Can you describe what you’re doing now?
I’m starting to see the light at the end of the PhD tunnel, so I’m trying to tie things up and begin writing my thesis. I’ve started looking at how altering cholesterol metabolism affects Rett Syndrome symptoms at a neuronal level; this is a logical progression for the project and I’ve always been intrigued by neuroscience. We’re also pursing treatment with additional compounds that alter metabolism in the Mecp2-null mice and are trying to learn more about lipid and glucose metabolism, pathways which are closely related to cholesterol.
What would you like to see studied more in the field of autism research? Do you think there are any areas that are going to be the key to answers in the field for the future?
My graduate experience has instilled in me a sharp awareness that the brain does not exist as a separate entity from the rest of the body. Therefore, I’d like to see more good science being done looking into possible systemic changes observed in ASDs. These could turn out to be metabolic differences, immune system abnormalities, GI symptoms, or something else entirely. To make matters more complicated, it will probably be different in different people – there’s a reason we talk about “autisms”, after all. For example, we know that altered cholesterol biosynthesis plays a huge role in Smith-Lemli-Optiz Syndrome, and that Prader-Willi Syndrome has an endocrine component. Furthermore, we know that treating these aspects of the disease in affected individuals can improve behavior, and it certainly improves quality of life. I anticipate there will be similar (if less pronounced) findings in what we consider non-syndromic autisms.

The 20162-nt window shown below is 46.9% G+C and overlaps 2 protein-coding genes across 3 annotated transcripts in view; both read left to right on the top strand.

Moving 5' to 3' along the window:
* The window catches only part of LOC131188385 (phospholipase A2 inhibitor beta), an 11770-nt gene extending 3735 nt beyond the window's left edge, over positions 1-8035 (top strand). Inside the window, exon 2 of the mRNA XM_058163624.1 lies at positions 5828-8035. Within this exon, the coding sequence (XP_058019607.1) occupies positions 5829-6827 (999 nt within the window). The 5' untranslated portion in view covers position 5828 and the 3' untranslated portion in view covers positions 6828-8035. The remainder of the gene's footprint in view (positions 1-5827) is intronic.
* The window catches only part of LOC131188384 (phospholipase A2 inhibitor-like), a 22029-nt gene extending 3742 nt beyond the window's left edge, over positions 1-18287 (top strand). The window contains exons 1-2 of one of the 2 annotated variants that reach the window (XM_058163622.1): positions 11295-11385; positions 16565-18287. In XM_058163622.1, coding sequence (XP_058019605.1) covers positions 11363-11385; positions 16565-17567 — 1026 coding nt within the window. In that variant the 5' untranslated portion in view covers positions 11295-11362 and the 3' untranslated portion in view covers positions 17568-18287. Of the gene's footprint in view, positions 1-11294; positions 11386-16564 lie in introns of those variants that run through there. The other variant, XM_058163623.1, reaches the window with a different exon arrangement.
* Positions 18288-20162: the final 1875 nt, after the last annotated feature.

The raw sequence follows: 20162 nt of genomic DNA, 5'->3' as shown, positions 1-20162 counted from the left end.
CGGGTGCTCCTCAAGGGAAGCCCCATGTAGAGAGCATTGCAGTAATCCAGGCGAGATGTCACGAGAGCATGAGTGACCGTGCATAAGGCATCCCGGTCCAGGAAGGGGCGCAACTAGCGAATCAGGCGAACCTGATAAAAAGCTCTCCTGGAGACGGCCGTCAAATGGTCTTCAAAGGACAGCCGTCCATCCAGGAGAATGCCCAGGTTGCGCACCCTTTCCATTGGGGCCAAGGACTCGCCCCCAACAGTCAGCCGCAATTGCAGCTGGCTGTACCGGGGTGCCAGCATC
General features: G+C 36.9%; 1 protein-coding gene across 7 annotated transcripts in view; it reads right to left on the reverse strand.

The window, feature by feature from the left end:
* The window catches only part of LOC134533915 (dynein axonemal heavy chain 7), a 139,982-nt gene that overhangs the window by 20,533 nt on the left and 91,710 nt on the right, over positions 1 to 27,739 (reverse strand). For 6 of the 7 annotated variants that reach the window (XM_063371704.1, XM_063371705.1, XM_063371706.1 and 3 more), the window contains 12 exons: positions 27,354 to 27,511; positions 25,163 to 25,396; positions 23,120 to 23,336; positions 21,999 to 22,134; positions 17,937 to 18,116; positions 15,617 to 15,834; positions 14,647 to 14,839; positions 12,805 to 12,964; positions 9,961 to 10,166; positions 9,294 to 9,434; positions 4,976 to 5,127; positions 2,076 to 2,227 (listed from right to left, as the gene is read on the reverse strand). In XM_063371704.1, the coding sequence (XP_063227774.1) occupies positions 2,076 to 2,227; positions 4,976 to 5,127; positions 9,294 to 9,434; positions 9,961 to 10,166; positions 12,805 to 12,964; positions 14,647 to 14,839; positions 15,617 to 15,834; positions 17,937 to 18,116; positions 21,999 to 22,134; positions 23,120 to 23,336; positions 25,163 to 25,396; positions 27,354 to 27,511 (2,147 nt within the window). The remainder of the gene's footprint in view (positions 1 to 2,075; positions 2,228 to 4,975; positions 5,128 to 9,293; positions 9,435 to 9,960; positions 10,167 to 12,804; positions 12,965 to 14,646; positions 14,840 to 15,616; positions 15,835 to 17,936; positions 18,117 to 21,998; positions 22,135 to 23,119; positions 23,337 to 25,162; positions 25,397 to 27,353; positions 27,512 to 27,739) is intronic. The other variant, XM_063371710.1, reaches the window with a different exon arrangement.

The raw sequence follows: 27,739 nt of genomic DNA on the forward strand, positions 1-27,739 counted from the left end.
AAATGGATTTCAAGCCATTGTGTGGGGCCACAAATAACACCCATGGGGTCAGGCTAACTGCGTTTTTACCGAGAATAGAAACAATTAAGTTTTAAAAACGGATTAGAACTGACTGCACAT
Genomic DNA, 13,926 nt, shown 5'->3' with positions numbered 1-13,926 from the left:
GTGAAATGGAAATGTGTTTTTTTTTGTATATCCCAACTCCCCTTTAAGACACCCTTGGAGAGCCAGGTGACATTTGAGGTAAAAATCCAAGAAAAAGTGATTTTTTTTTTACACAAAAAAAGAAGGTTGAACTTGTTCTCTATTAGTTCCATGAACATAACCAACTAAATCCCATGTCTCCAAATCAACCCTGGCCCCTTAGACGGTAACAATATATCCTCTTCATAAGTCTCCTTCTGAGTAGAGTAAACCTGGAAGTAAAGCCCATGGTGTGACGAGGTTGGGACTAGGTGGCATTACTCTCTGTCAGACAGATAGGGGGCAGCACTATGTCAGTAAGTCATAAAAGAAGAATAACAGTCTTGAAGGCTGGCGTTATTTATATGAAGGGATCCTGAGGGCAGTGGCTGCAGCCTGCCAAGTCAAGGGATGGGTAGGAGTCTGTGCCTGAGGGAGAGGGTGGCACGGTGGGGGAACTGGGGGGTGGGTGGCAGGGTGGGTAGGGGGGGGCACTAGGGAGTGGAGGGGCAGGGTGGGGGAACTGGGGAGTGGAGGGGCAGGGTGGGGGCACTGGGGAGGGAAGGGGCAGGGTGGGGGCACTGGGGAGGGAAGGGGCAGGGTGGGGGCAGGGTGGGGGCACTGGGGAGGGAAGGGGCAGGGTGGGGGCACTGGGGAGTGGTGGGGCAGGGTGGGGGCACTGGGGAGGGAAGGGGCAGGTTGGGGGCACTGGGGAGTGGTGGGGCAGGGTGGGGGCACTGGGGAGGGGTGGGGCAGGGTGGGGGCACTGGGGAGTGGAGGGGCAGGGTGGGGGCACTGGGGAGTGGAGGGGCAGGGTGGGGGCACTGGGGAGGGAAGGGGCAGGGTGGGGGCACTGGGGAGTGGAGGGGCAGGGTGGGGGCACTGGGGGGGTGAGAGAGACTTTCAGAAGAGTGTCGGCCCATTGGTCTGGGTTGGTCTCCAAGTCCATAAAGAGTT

Part of what makes the autism research community so powerful is the diverse background of the researchers in it and the collaborative efforts they undertake. By and large, however, we are heavy on psychologists, neuroscientists and geneticists and light on physiologists and biochemists. We need to bring more of these people into the field; when we notice a trend in the data and make some incidental finding far afield of our own expertise (because we all have those pages in lab notebooks of interesting things we didn’t have the knowledge base to follow up on), we need to reach out to our colleagues in other disciplines and get them excited about autism research.
Of our 2013 grantees, is there a study that you are most excited about?
Do I have to pick just one?
The work by Dr. Aimee Badeaux and Dr. Yang Shi at Boston Children’s Hospital on the autism brain epigenome is really interesting. I can’t wait to learn more about what they’re planning and what they find out about epigenetic changes in the autistic brain. Epigenetics is a relatively new field and techniques for studying it are constantly evolving. I think this study and others like it will create one of those situations where the more you know, the more there is to learn. As a scientist, I love it when that happens – it’s like finding a whole new set of puzzles to solve!
I’m also really looking forward to seeing how the IGF-1 trial in patients with Phelan McDermid Syndrome (lead by Dr. Alexander Kolevzon at Mount Sinai) turns out. There is a parallel IGF-1 story going on in the Rett Syndrome field that I’ve been following for a while, especially given the role of insulin in metabolism (IGF-1 stands for insulin-like growth factor 1) and its relationship to our research. It’s an interesting and complicated story. Obviously, my fingers are crossed for its safety efficacy, but no matter the outcome, this study has the potential to teach us more about Phelan McDermid Syndrome in the process.
Lastly, is there anything you’d like to share about yourself that our readers may not know or expect?
I love to cook, but am completely incapable of making just a simple meal. Instead, everything is complicated traditional recipes – mostly Italian, as an homage to my heritage, but I also picked up a love of Cuban and Cajun foods in college. On Saturdays I like to hit the farmer’s market, then come home and cook for hours – usually dirtying every pot and pan in my kitchen in the process. Since I also tend to cook for an army, even though it’s just my fiancée and I, I’ve been known to bring containers full of jambalaya, minestrone, or bolognese to my other grad student friends on a whim… Of course we all know a graduate student never says no to free food. I’ve been incredibly lucky in my time here – both to have developed such wonderful friendships and to have had the opportunity to work on such a fascinating project.
Links to Christie Buchovecky’s work can be found below: